Dr. SaMeH S. Ahmed

Associate Prof. of Environmental Engineering

Amman

Development of Computer Software for Ore Reserve Estimation O.R.E

(A Case Study of Maghara Coal Mine, Egypt)

M. R. El-Tahlawi(1), M. Z. Rashad(2) and Sameh S. Ahmed(3)

(1) Professor of Mining Geology, Email: [email protected],

Tel.: +20-012 3971550,   Fax: +20-088 336672

(2) Professor of Mining Geostatistics, Email: m.zaki@hotmail.com,

Tel.: +20-088 411212, Fax: +20-088 336672

(3) Assistant Professor, Email: [email protected],

Tel.: +20-012 4785284, Fax: +20-088 365108

Mining and Metallurgical Engineering Department, Faculty of Engineering, Assiut University, Assiut, Egypt.

Abstract

Nowadays, the use of computer facilities has become widely increased in different areas. Mining engineering in general and ore reserve evaluation in particular are among these applications. The main objective of this paper is to develop computer software for the purpose of ore reserve estimation. Several factors have been taken into consideration during the development of the computer software, such as providing robust, accurate, and easy use tool that would assist the mining industry. The software has been developed based on the triangular method, statistical analysis of the raw data and written in C++ language with a facility to work with Windows 98 and above. Given X, Y, Z co-ordinates and one or more variable, for a certain number of sampling points at test area, the software could be used to determine, the total area, volume, tonnage of ore reserves, distribution of the assays, and point estimation for any un-sampled point within the entire area. The results are introduced as tables, contour maps, and three-dimensional representation of the variable. The software has been developed and validated using data from Maghara Coal Mine, Sinai, Egypt. The thickness of the main seam is estimated as 1.2 m and the tonnage of the coal as 26.6 million tons. The software, called “O.R.E. Software”, shows a good, quick, easy implementation and accurate results.


1. Introduction

Development of mining industry is based mainly on the ore reserves and their grades. The higher the accuracy of calculations or estimations the higher is the success of the production plans.

Not far off from now, where mining companies used several traditional methods for ore reserves estimation, based on collecting field sampling data and plotting the locations of the sampling points on geographic maps using the coordinate system and one or more of the known methods to determine the average thickness of the overburden, ore bed(s), to calculate the volumes and reserves.

2. Methods of Ore Reserve Estimation

The methods of ore reserve estimation can be classified into two categories: a) the conventional methods such as polygon method, triangular method,

b) the modern techniques that involve kriging techniques.

The following section describes the principles of the triangular method, on which the software is developed.

2.1 Triangular Method

The triangular method calculates the volume of a triangular-shaped prism formed between three adjacent drill holes (Figure 1). Like the polygonal method, bench levels are specified. The grade is determined by averaging the value at the three corners of each triangle.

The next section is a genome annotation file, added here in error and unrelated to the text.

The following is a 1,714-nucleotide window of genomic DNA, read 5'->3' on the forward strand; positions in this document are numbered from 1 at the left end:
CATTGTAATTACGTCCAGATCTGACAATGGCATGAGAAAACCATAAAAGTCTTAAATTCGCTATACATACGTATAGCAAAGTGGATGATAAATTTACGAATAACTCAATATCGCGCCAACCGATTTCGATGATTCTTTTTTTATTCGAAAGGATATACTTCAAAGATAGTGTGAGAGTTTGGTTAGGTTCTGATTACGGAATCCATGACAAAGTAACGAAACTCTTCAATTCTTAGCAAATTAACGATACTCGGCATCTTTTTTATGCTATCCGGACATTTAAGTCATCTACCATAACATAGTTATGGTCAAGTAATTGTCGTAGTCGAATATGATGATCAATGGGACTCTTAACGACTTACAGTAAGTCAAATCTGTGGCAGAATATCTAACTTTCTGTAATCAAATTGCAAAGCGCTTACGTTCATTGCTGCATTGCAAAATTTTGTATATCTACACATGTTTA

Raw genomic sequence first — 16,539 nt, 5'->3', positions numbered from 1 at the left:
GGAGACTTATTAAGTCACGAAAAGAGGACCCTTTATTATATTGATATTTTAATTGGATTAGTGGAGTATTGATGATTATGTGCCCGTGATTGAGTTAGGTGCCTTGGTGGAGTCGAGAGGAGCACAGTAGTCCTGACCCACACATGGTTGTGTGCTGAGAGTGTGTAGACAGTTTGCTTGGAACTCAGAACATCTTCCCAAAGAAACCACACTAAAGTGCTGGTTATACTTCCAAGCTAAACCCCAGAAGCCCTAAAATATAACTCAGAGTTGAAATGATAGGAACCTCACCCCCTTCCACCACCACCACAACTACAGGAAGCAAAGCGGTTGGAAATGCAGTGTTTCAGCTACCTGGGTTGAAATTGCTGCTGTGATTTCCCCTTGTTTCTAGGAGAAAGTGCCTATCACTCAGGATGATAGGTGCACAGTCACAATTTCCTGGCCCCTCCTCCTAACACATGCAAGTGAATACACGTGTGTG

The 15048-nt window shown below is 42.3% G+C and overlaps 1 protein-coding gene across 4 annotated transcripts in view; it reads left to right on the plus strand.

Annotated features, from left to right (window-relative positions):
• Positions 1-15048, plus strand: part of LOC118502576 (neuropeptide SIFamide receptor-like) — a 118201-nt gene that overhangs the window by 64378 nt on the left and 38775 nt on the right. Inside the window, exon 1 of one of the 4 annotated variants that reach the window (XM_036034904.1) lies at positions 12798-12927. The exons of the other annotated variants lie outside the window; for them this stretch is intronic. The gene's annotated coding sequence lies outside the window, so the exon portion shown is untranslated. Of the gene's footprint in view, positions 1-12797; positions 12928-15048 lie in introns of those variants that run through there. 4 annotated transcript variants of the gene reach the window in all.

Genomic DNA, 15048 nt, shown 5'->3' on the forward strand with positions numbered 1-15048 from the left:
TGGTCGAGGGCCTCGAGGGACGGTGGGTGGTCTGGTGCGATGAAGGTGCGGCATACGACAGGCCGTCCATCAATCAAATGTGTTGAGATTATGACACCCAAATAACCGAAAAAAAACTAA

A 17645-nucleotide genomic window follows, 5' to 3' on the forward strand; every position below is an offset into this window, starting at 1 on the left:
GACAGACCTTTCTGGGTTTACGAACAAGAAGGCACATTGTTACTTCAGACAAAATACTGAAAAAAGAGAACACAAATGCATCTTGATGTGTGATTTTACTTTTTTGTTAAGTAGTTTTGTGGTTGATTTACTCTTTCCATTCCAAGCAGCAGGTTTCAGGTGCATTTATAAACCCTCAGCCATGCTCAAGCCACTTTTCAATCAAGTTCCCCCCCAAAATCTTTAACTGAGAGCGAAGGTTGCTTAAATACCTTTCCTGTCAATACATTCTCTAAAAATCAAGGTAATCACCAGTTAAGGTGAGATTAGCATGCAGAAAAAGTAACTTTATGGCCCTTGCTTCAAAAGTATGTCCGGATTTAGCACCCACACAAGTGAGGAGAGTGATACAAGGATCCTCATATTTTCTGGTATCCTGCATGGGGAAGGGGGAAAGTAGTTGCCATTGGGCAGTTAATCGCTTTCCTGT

The method has proved to be a good tool for determining the tonnage of the ore reserves, however it requires a long-time with high error risk in calculations especially when the case deals with a huge number of sampling points and small scale.

3

8

4

5

7

6

1

2








Results

Area

Average Assay%

Triangle

Assay%

Borehole

Total Area = 178.5 m2

Area x Assay = 49.9

Average Assay = 0.280%

14.5

0.277

1-2-4

0.12

1

21.6

0.223

1-4-6

0.21

2

21.1

0.237

2-3-5

0.17

3

26.2

0.346

2-4-5

0.50

4

14.9

0.217

3-5-8

0.33

5

28.2

0.363

4-5-7

0.05

6

29.7

0.270

4-6-7

0.26

7

22.3

0.247

5-7-8

0.15

8

Figure 1:        Triangular model showing drill hole locations at corners of triangles, and average value for the holes. The grade for each triangular prism-shaped area is found by averaging the three values at the corners.


A) For each triangle:

1) Average thickness ()      = …….………………(1)

2) Average assay () = …………..…..(2)

3) Area (a) = ………(3)

B) For whole area:

1) Average thickness = .(4)

2) Average assay = ………....(5)


3) Volume thickness………………….(6)


4) Tonnage .………….………...…………(7)

Where:

h: thickness of borehole, m;

A: assay of metal, %;

a: area of triangle, m2;

T.F: tonnage factor, t/m3;

L: length of triangle side = ; and

p:       half periphery of triangle         = (L1+L2+L3 )/2

2.2 Kriging Technique

The Kriging technique is named after the South African geostatistician D. J. Krig. It is a technique for determining the best linear unbiased estimator with minimal estimation variance. It can be used on a point as well as on a block (Royle, 1992).


One of the characteristics that distinguish earth science data from most other data is that the data belong to same location in space. Spatial features of the data set such as the location of extreme values, the overall trend, or the degree of continuity are of considerable interest (Isaaks and Srivastava, 1989). These features, in other words the variables Z(x), are functions describing natural phenomena that have geographic distributions, such as the elevation of terrain, the depth of groundwater table, or the ore grade within an ore body.


Swan and Sandilands (1995) studied the difference between Kriging techniques and the other estimation methods and found that Kriging is a different and spatial way of making estimates of spatially distributed values from point value. The following are the key elements involved: